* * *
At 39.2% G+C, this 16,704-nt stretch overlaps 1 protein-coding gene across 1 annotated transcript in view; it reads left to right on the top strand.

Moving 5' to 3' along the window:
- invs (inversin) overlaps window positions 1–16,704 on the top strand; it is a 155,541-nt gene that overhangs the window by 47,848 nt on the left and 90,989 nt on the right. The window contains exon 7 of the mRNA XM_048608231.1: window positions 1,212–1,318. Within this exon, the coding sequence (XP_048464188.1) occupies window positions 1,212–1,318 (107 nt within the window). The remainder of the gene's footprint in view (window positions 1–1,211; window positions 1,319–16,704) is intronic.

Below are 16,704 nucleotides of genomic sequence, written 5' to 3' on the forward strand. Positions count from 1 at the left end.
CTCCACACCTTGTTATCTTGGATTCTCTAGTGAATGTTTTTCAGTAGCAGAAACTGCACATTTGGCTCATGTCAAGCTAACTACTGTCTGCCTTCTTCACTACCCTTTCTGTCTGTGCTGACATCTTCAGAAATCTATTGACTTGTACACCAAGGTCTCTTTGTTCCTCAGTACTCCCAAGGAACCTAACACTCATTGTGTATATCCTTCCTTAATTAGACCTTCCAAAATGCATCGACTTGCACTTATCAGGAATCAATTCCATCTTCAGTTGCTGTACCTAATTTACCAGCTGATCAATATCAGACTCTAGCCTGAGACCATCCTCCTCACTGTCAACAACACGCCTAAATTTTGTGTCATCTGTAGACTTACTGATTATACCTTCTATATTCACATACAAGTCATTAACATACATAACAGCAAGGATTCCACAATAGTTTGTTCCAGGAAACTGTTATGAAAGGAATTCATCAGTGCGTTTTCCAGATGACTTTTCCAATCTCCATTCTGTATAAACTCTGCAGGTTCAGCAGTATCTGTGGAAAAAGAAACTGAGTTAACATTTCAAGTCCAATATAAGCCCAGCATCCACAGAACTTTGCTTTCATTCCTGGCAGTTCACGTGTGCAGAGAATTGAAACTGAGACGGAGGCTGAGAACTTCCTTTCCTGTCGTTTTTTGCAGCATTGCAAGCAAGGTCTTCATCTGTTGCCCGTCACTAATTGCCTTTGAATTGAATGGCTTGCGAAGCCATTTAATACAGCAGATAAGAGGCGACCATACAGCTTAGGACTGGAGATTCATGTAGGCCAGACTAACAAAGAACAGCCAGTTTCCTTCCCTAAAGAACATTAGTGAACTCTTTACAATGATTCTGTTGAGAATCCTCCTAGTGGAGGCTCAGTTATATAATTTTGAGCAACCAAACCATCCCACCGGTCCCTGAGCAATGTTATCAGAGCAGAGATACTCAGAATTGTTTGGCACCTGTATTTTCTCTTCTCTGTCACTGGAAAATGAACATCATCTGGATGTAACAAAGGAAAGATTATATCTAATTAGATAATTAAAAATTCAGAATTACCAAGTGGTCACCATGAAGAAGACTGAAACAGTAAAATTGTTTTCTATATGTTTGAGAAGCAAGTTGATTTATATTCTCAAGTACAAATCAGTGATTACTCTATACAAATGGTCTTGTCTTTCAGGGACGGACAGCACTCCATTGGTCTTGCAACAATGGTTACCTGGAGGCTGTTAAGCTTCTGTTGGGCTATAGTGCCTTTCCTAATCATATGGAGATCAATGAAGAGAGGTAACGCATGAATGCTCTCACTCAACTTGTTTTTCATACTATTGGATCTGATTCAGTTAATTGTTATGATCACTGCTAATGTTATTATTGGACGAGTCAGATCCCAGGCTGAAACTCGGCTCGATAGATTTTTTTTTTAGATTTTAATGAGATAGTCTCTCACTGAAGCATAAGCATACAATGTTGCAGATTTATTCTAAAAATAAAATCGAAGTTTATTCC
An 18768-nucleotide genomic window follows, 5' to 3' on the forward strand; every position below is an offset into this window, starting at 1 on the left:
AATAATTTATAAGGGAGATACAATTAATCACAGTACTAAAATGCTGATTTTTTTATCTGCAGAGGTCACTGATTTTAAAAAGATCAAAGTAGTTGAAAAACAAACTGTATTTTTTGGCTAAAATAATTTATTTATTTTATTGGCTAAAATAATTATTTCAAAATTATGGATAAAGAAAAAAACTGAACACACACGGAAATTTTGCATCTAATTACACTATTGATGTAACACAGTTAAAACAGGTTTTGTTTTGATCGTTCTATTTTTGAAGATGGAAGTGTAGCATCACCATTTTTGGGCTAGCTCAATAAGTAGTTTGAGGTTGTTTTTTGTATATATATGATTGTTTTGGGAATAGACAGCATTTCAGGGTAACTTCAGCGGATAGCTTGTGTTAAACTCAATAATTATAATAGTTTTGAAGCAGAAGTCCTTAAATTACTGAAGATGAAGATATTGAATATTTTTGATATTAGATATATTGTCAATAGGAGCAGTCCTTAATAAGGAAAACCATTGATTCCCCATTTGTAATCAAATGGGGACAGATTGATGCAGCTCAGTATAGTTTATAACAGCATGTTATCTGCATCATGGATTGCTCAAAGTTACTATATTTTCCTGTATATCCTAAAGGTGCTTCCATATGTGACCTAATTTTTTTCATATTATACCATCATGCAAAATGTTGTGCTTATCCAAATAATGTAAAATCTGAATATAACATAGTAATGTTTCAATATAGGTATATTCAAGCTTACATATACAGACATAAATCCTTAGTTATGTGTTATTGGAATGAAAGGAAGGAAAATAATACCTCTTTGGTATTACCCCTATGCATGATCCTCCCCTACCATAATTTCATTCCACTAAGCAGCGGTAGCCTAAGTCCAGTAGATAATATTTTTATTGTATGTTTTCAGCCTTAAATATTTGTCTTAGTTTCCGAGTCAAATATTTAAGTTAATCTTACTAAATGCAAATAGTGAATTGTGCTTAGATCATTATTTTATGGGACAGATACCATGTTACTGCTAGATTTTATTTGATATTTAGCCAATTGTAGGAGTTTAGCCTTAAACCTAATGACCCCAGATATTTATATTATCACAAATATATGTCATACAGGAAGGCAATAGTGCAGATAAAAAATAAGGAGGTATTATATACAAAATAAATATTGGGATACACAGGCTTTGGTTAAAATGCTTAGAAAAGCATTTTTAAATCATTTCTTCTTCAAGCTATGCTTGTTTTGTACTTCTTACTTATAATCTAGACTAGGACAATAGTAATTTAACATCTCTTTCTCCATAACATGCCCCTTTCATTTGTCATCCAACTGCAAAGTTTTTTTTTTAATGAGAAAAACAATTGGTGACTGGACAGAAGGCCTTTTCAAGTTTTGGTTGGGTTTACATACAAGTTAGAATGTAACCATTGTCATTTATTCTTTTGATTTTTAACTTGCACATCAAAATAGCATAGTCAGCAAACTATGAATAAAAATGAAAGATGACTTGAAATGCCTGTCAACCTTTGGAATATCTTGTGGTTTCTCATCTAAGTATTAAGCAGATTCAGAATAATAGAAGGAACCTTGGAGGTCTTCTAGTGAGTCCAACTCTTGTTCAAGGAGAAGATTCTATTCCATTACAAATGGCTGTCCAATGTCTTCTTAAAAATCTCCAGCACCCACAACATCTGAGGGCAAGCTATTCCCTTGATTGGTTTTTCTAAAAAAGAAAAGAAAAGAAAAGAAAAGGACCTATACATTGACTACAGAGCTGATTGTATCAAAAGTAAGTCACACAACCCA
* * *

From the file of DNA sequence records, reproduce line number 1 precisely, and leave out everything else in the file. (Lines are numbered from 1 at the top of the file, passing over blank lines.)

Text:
At 39.2% G+C, this 16,704-nt stretch overlaps 1 protein-coding gene across 1 annotated transcript in view; it reads left to right on the top strand.